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June 07, 2023

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June 06, 2023

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Federal District Court in New York State Overturns U.S. Department of Labor Regulations Concerning Sick Leave for Health Care Providers

In the immediate onset of the COVID-19 crisis, federal, state, and local governments implemented a wide swath of regulations intended to protect the health and financial wellbeing of employees and their loved ones. One such set of regulations, enacted by Congress in March 2020 and known as the Families First Coronavirus Response Act (“FFCRA”), generally provides expanded paid sick leave, free COVID-19 testing, and expanded unemployment benefits for workers.

Paid Sick Leave for Health Care Providers

However, in its implementation of the FFCRA, the United States Department of Labor (“USDOL”) issued a Final Rule excluding “healthcare workers” from certain FFCRA protections enjoyed by non-healthcare workers, specifically paid sick leave. In an action entitled, State of New York v. United States Department of Labor, et al, commenced in the Southern District of New York, New York State challenged the USDOL’s interpretation of the Final Rule, arguing if employers are allowed to exclude health care workers from the FFCRA paid sick leave benefit, the “breadth of the term ‘healthcare provider’ has grave consequences…”

At issue, the USDOL defined the term “healthcare worker” (and as a consequence excluded them from the paid sick leave protections in the FFCRA) as “anyone employed at any doctor’s office, hospital, health care center, clinic, post-secondary educational institution offering health care instruction, medical school, local health department or agency, nursing facility, retirement facility, nursing home, home health care provider, any facility that performs laboratory or medical testing, pharmacy, or any similar institution, employer, or entity.” As a result of the broad USDOL definition, many health care practices and facilities denied their employees’ requests for paid sick leave that otherwise would have been provided to non-healthcare workers.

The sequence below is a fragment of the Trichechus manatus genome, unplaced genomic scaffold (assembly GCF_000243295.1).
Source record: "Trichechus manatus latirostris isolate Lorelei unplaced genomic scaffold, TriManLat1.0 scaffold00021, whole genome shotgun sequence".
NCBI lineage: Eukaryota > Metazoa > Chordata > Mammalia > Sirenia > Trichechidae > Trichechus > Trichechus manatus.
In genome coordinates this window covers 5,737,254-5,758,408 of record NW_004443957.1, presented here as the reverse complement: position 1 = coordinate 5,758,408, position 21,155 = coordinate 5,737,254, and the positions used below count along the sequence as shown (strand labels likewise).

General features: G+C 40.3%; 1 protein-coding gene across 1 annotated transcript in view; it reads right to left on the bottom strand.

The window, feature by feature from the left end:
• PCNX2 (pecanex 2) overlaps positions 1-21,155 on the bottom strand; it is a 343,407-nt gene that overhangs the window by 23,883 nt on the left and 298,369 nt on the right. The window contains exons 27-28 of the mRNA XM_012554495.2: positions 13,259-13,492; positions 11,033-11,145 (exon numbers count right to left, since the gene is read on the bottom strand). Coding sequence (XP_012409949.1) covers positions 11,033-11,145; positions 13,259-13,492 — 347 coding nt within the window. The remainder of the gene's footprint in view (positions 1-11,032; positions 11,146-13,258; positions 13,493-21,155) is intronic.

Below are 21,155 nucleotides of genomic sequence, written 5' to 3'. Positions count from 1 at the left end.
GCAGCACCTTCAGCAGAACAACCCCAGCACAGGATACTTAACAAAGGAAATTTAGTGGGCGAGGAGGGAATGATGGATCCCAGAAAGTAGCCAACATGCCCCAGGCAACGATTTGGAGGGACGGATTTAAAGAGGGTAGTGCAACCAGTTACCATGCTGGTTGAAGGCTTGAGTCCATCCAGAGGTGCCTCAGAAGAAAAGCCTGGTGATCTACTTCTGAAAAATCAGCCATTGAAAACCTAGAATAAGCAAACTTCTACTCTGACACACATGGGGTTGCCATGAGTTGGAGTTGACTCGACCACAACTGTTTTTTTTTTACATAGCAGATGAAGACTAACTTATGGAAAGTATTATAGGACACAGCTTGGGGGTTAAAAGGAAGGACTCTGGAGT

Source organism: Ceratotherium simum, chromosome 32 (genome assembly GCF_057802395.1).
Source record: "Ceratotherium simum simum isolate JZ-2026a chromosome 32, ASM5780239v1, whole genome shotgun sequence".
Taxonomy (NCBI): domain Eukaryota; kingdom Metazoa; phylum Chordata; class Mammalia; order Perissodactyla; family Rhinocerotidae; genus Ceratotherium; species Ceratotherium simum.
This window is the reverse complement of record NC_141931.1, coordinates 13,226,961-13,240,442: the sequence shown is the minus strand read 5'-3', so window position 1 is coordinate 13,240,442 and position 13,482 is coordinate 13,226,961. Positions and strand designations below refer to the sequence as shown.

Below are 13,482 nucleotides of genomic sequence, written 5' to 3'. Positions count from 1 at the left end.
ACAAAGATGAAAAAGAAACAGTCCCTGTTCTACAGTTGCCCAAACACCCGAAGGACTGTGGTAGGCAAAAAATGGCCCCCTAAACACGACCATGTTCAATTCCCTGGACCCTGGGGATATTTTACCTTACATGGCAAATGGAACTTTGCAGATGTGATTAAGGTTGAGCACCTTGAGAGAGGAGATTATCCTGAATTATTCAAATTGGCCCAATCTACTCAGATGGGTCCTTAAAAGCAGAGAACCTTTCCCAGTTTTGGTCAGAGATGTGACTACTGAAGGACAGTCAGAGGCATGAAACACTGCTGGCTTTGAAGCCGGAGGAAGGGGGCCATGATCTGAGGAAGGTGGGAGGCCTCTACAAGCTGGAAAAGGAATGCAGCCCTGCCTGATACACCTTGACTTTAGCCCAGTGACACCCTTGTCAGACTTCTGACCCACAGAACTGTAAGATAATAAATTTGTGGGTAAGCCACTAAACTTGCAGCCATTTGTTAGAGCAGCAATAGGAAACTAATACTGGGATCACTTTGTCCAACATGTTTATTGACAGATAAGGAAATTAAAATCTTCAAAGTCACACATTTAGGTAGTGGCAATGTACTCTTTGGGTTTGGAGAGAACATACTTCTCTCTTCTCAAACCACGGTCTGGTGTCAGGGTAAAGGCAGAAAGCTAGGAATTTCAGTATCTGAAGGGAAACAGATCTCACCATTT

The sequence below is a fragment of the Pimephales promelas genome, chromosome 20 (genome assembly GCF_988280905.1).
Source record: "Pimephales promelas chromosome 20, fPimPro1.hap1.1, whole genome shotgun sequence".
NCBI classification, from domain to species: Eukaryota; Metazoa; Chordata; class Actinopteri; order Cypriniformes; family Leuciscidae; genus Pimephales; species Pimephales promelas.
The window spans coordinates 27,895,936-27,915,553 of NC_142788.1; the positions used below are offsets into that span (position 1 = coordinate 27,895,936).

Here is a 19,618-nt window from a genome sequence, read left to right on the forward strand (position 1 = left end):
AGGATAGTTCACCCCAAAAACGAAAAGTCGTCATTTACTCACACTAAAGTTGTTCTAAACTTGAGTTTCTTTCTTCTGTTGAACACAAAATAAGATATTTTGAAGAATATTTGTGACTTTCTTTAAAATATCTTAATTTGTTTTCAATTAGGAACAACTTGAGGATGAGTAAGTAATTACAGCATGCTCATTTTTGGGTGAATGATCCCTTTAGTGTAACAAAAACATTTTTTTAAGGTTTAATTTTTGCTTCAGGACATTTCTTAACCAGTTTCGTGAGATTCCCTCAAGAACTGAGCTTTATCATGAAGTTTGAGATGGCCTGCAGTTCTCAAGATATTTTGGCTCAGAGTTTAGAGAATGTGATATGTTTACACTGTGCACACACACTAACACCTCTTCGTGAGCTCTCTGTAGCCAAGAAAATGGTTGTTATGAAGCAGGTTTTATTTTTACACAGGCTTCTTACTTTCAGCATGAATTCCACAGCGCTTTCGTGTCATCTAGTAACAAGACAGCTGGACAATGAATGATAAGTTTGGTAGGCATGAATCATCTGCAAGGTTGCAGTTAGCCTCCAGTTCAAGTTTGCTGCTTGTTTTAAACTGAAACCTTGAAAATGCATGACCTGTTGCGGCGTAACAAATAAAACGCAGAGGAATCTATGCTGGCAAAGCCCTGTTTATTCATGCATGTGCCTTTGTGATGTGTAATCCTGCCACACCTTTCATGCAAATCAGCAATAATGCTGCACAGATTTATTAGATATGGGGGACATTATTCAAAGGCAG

New York v. U.S. Department of Labor

In its decision dated August 3, 2020, the Southern District ruled in favor of New York State holding that the USDOL exceeded its authority in so broadly defining the term “healthcare worker.” The Court opined that the USDOL interpretation conflicted with what Congress intended in enacting the FFCRA and, furthermore, could result in scenarios where non-clinical employees or affiliates of medical practices being excluded from the FFCRA protections as well. The Court’s decision has far-reaching implications for health care providers in New York State.

©2023 Norris McLaughlin P.A., All Rights ReservedNational Law Review, Volume X, Number 226

About this Author

David Vozza Healthcare Attorney Norris McLaughlin

David N. Vozza devotes his practice to the areas of healthcare and litigation. David’s practice focuses on defending health care professionals in connection with disciplinary and regulatory actions before federal and state agencies, private and government payor audits, civil and criminal fraud investigations, hospital and privileges disputes, and general healthcare litigation in both the federal and state courts.

David regularly defends health care professionals before the Office of Professional Medical Conduct and Office of Professional Discipline.

David also frequently...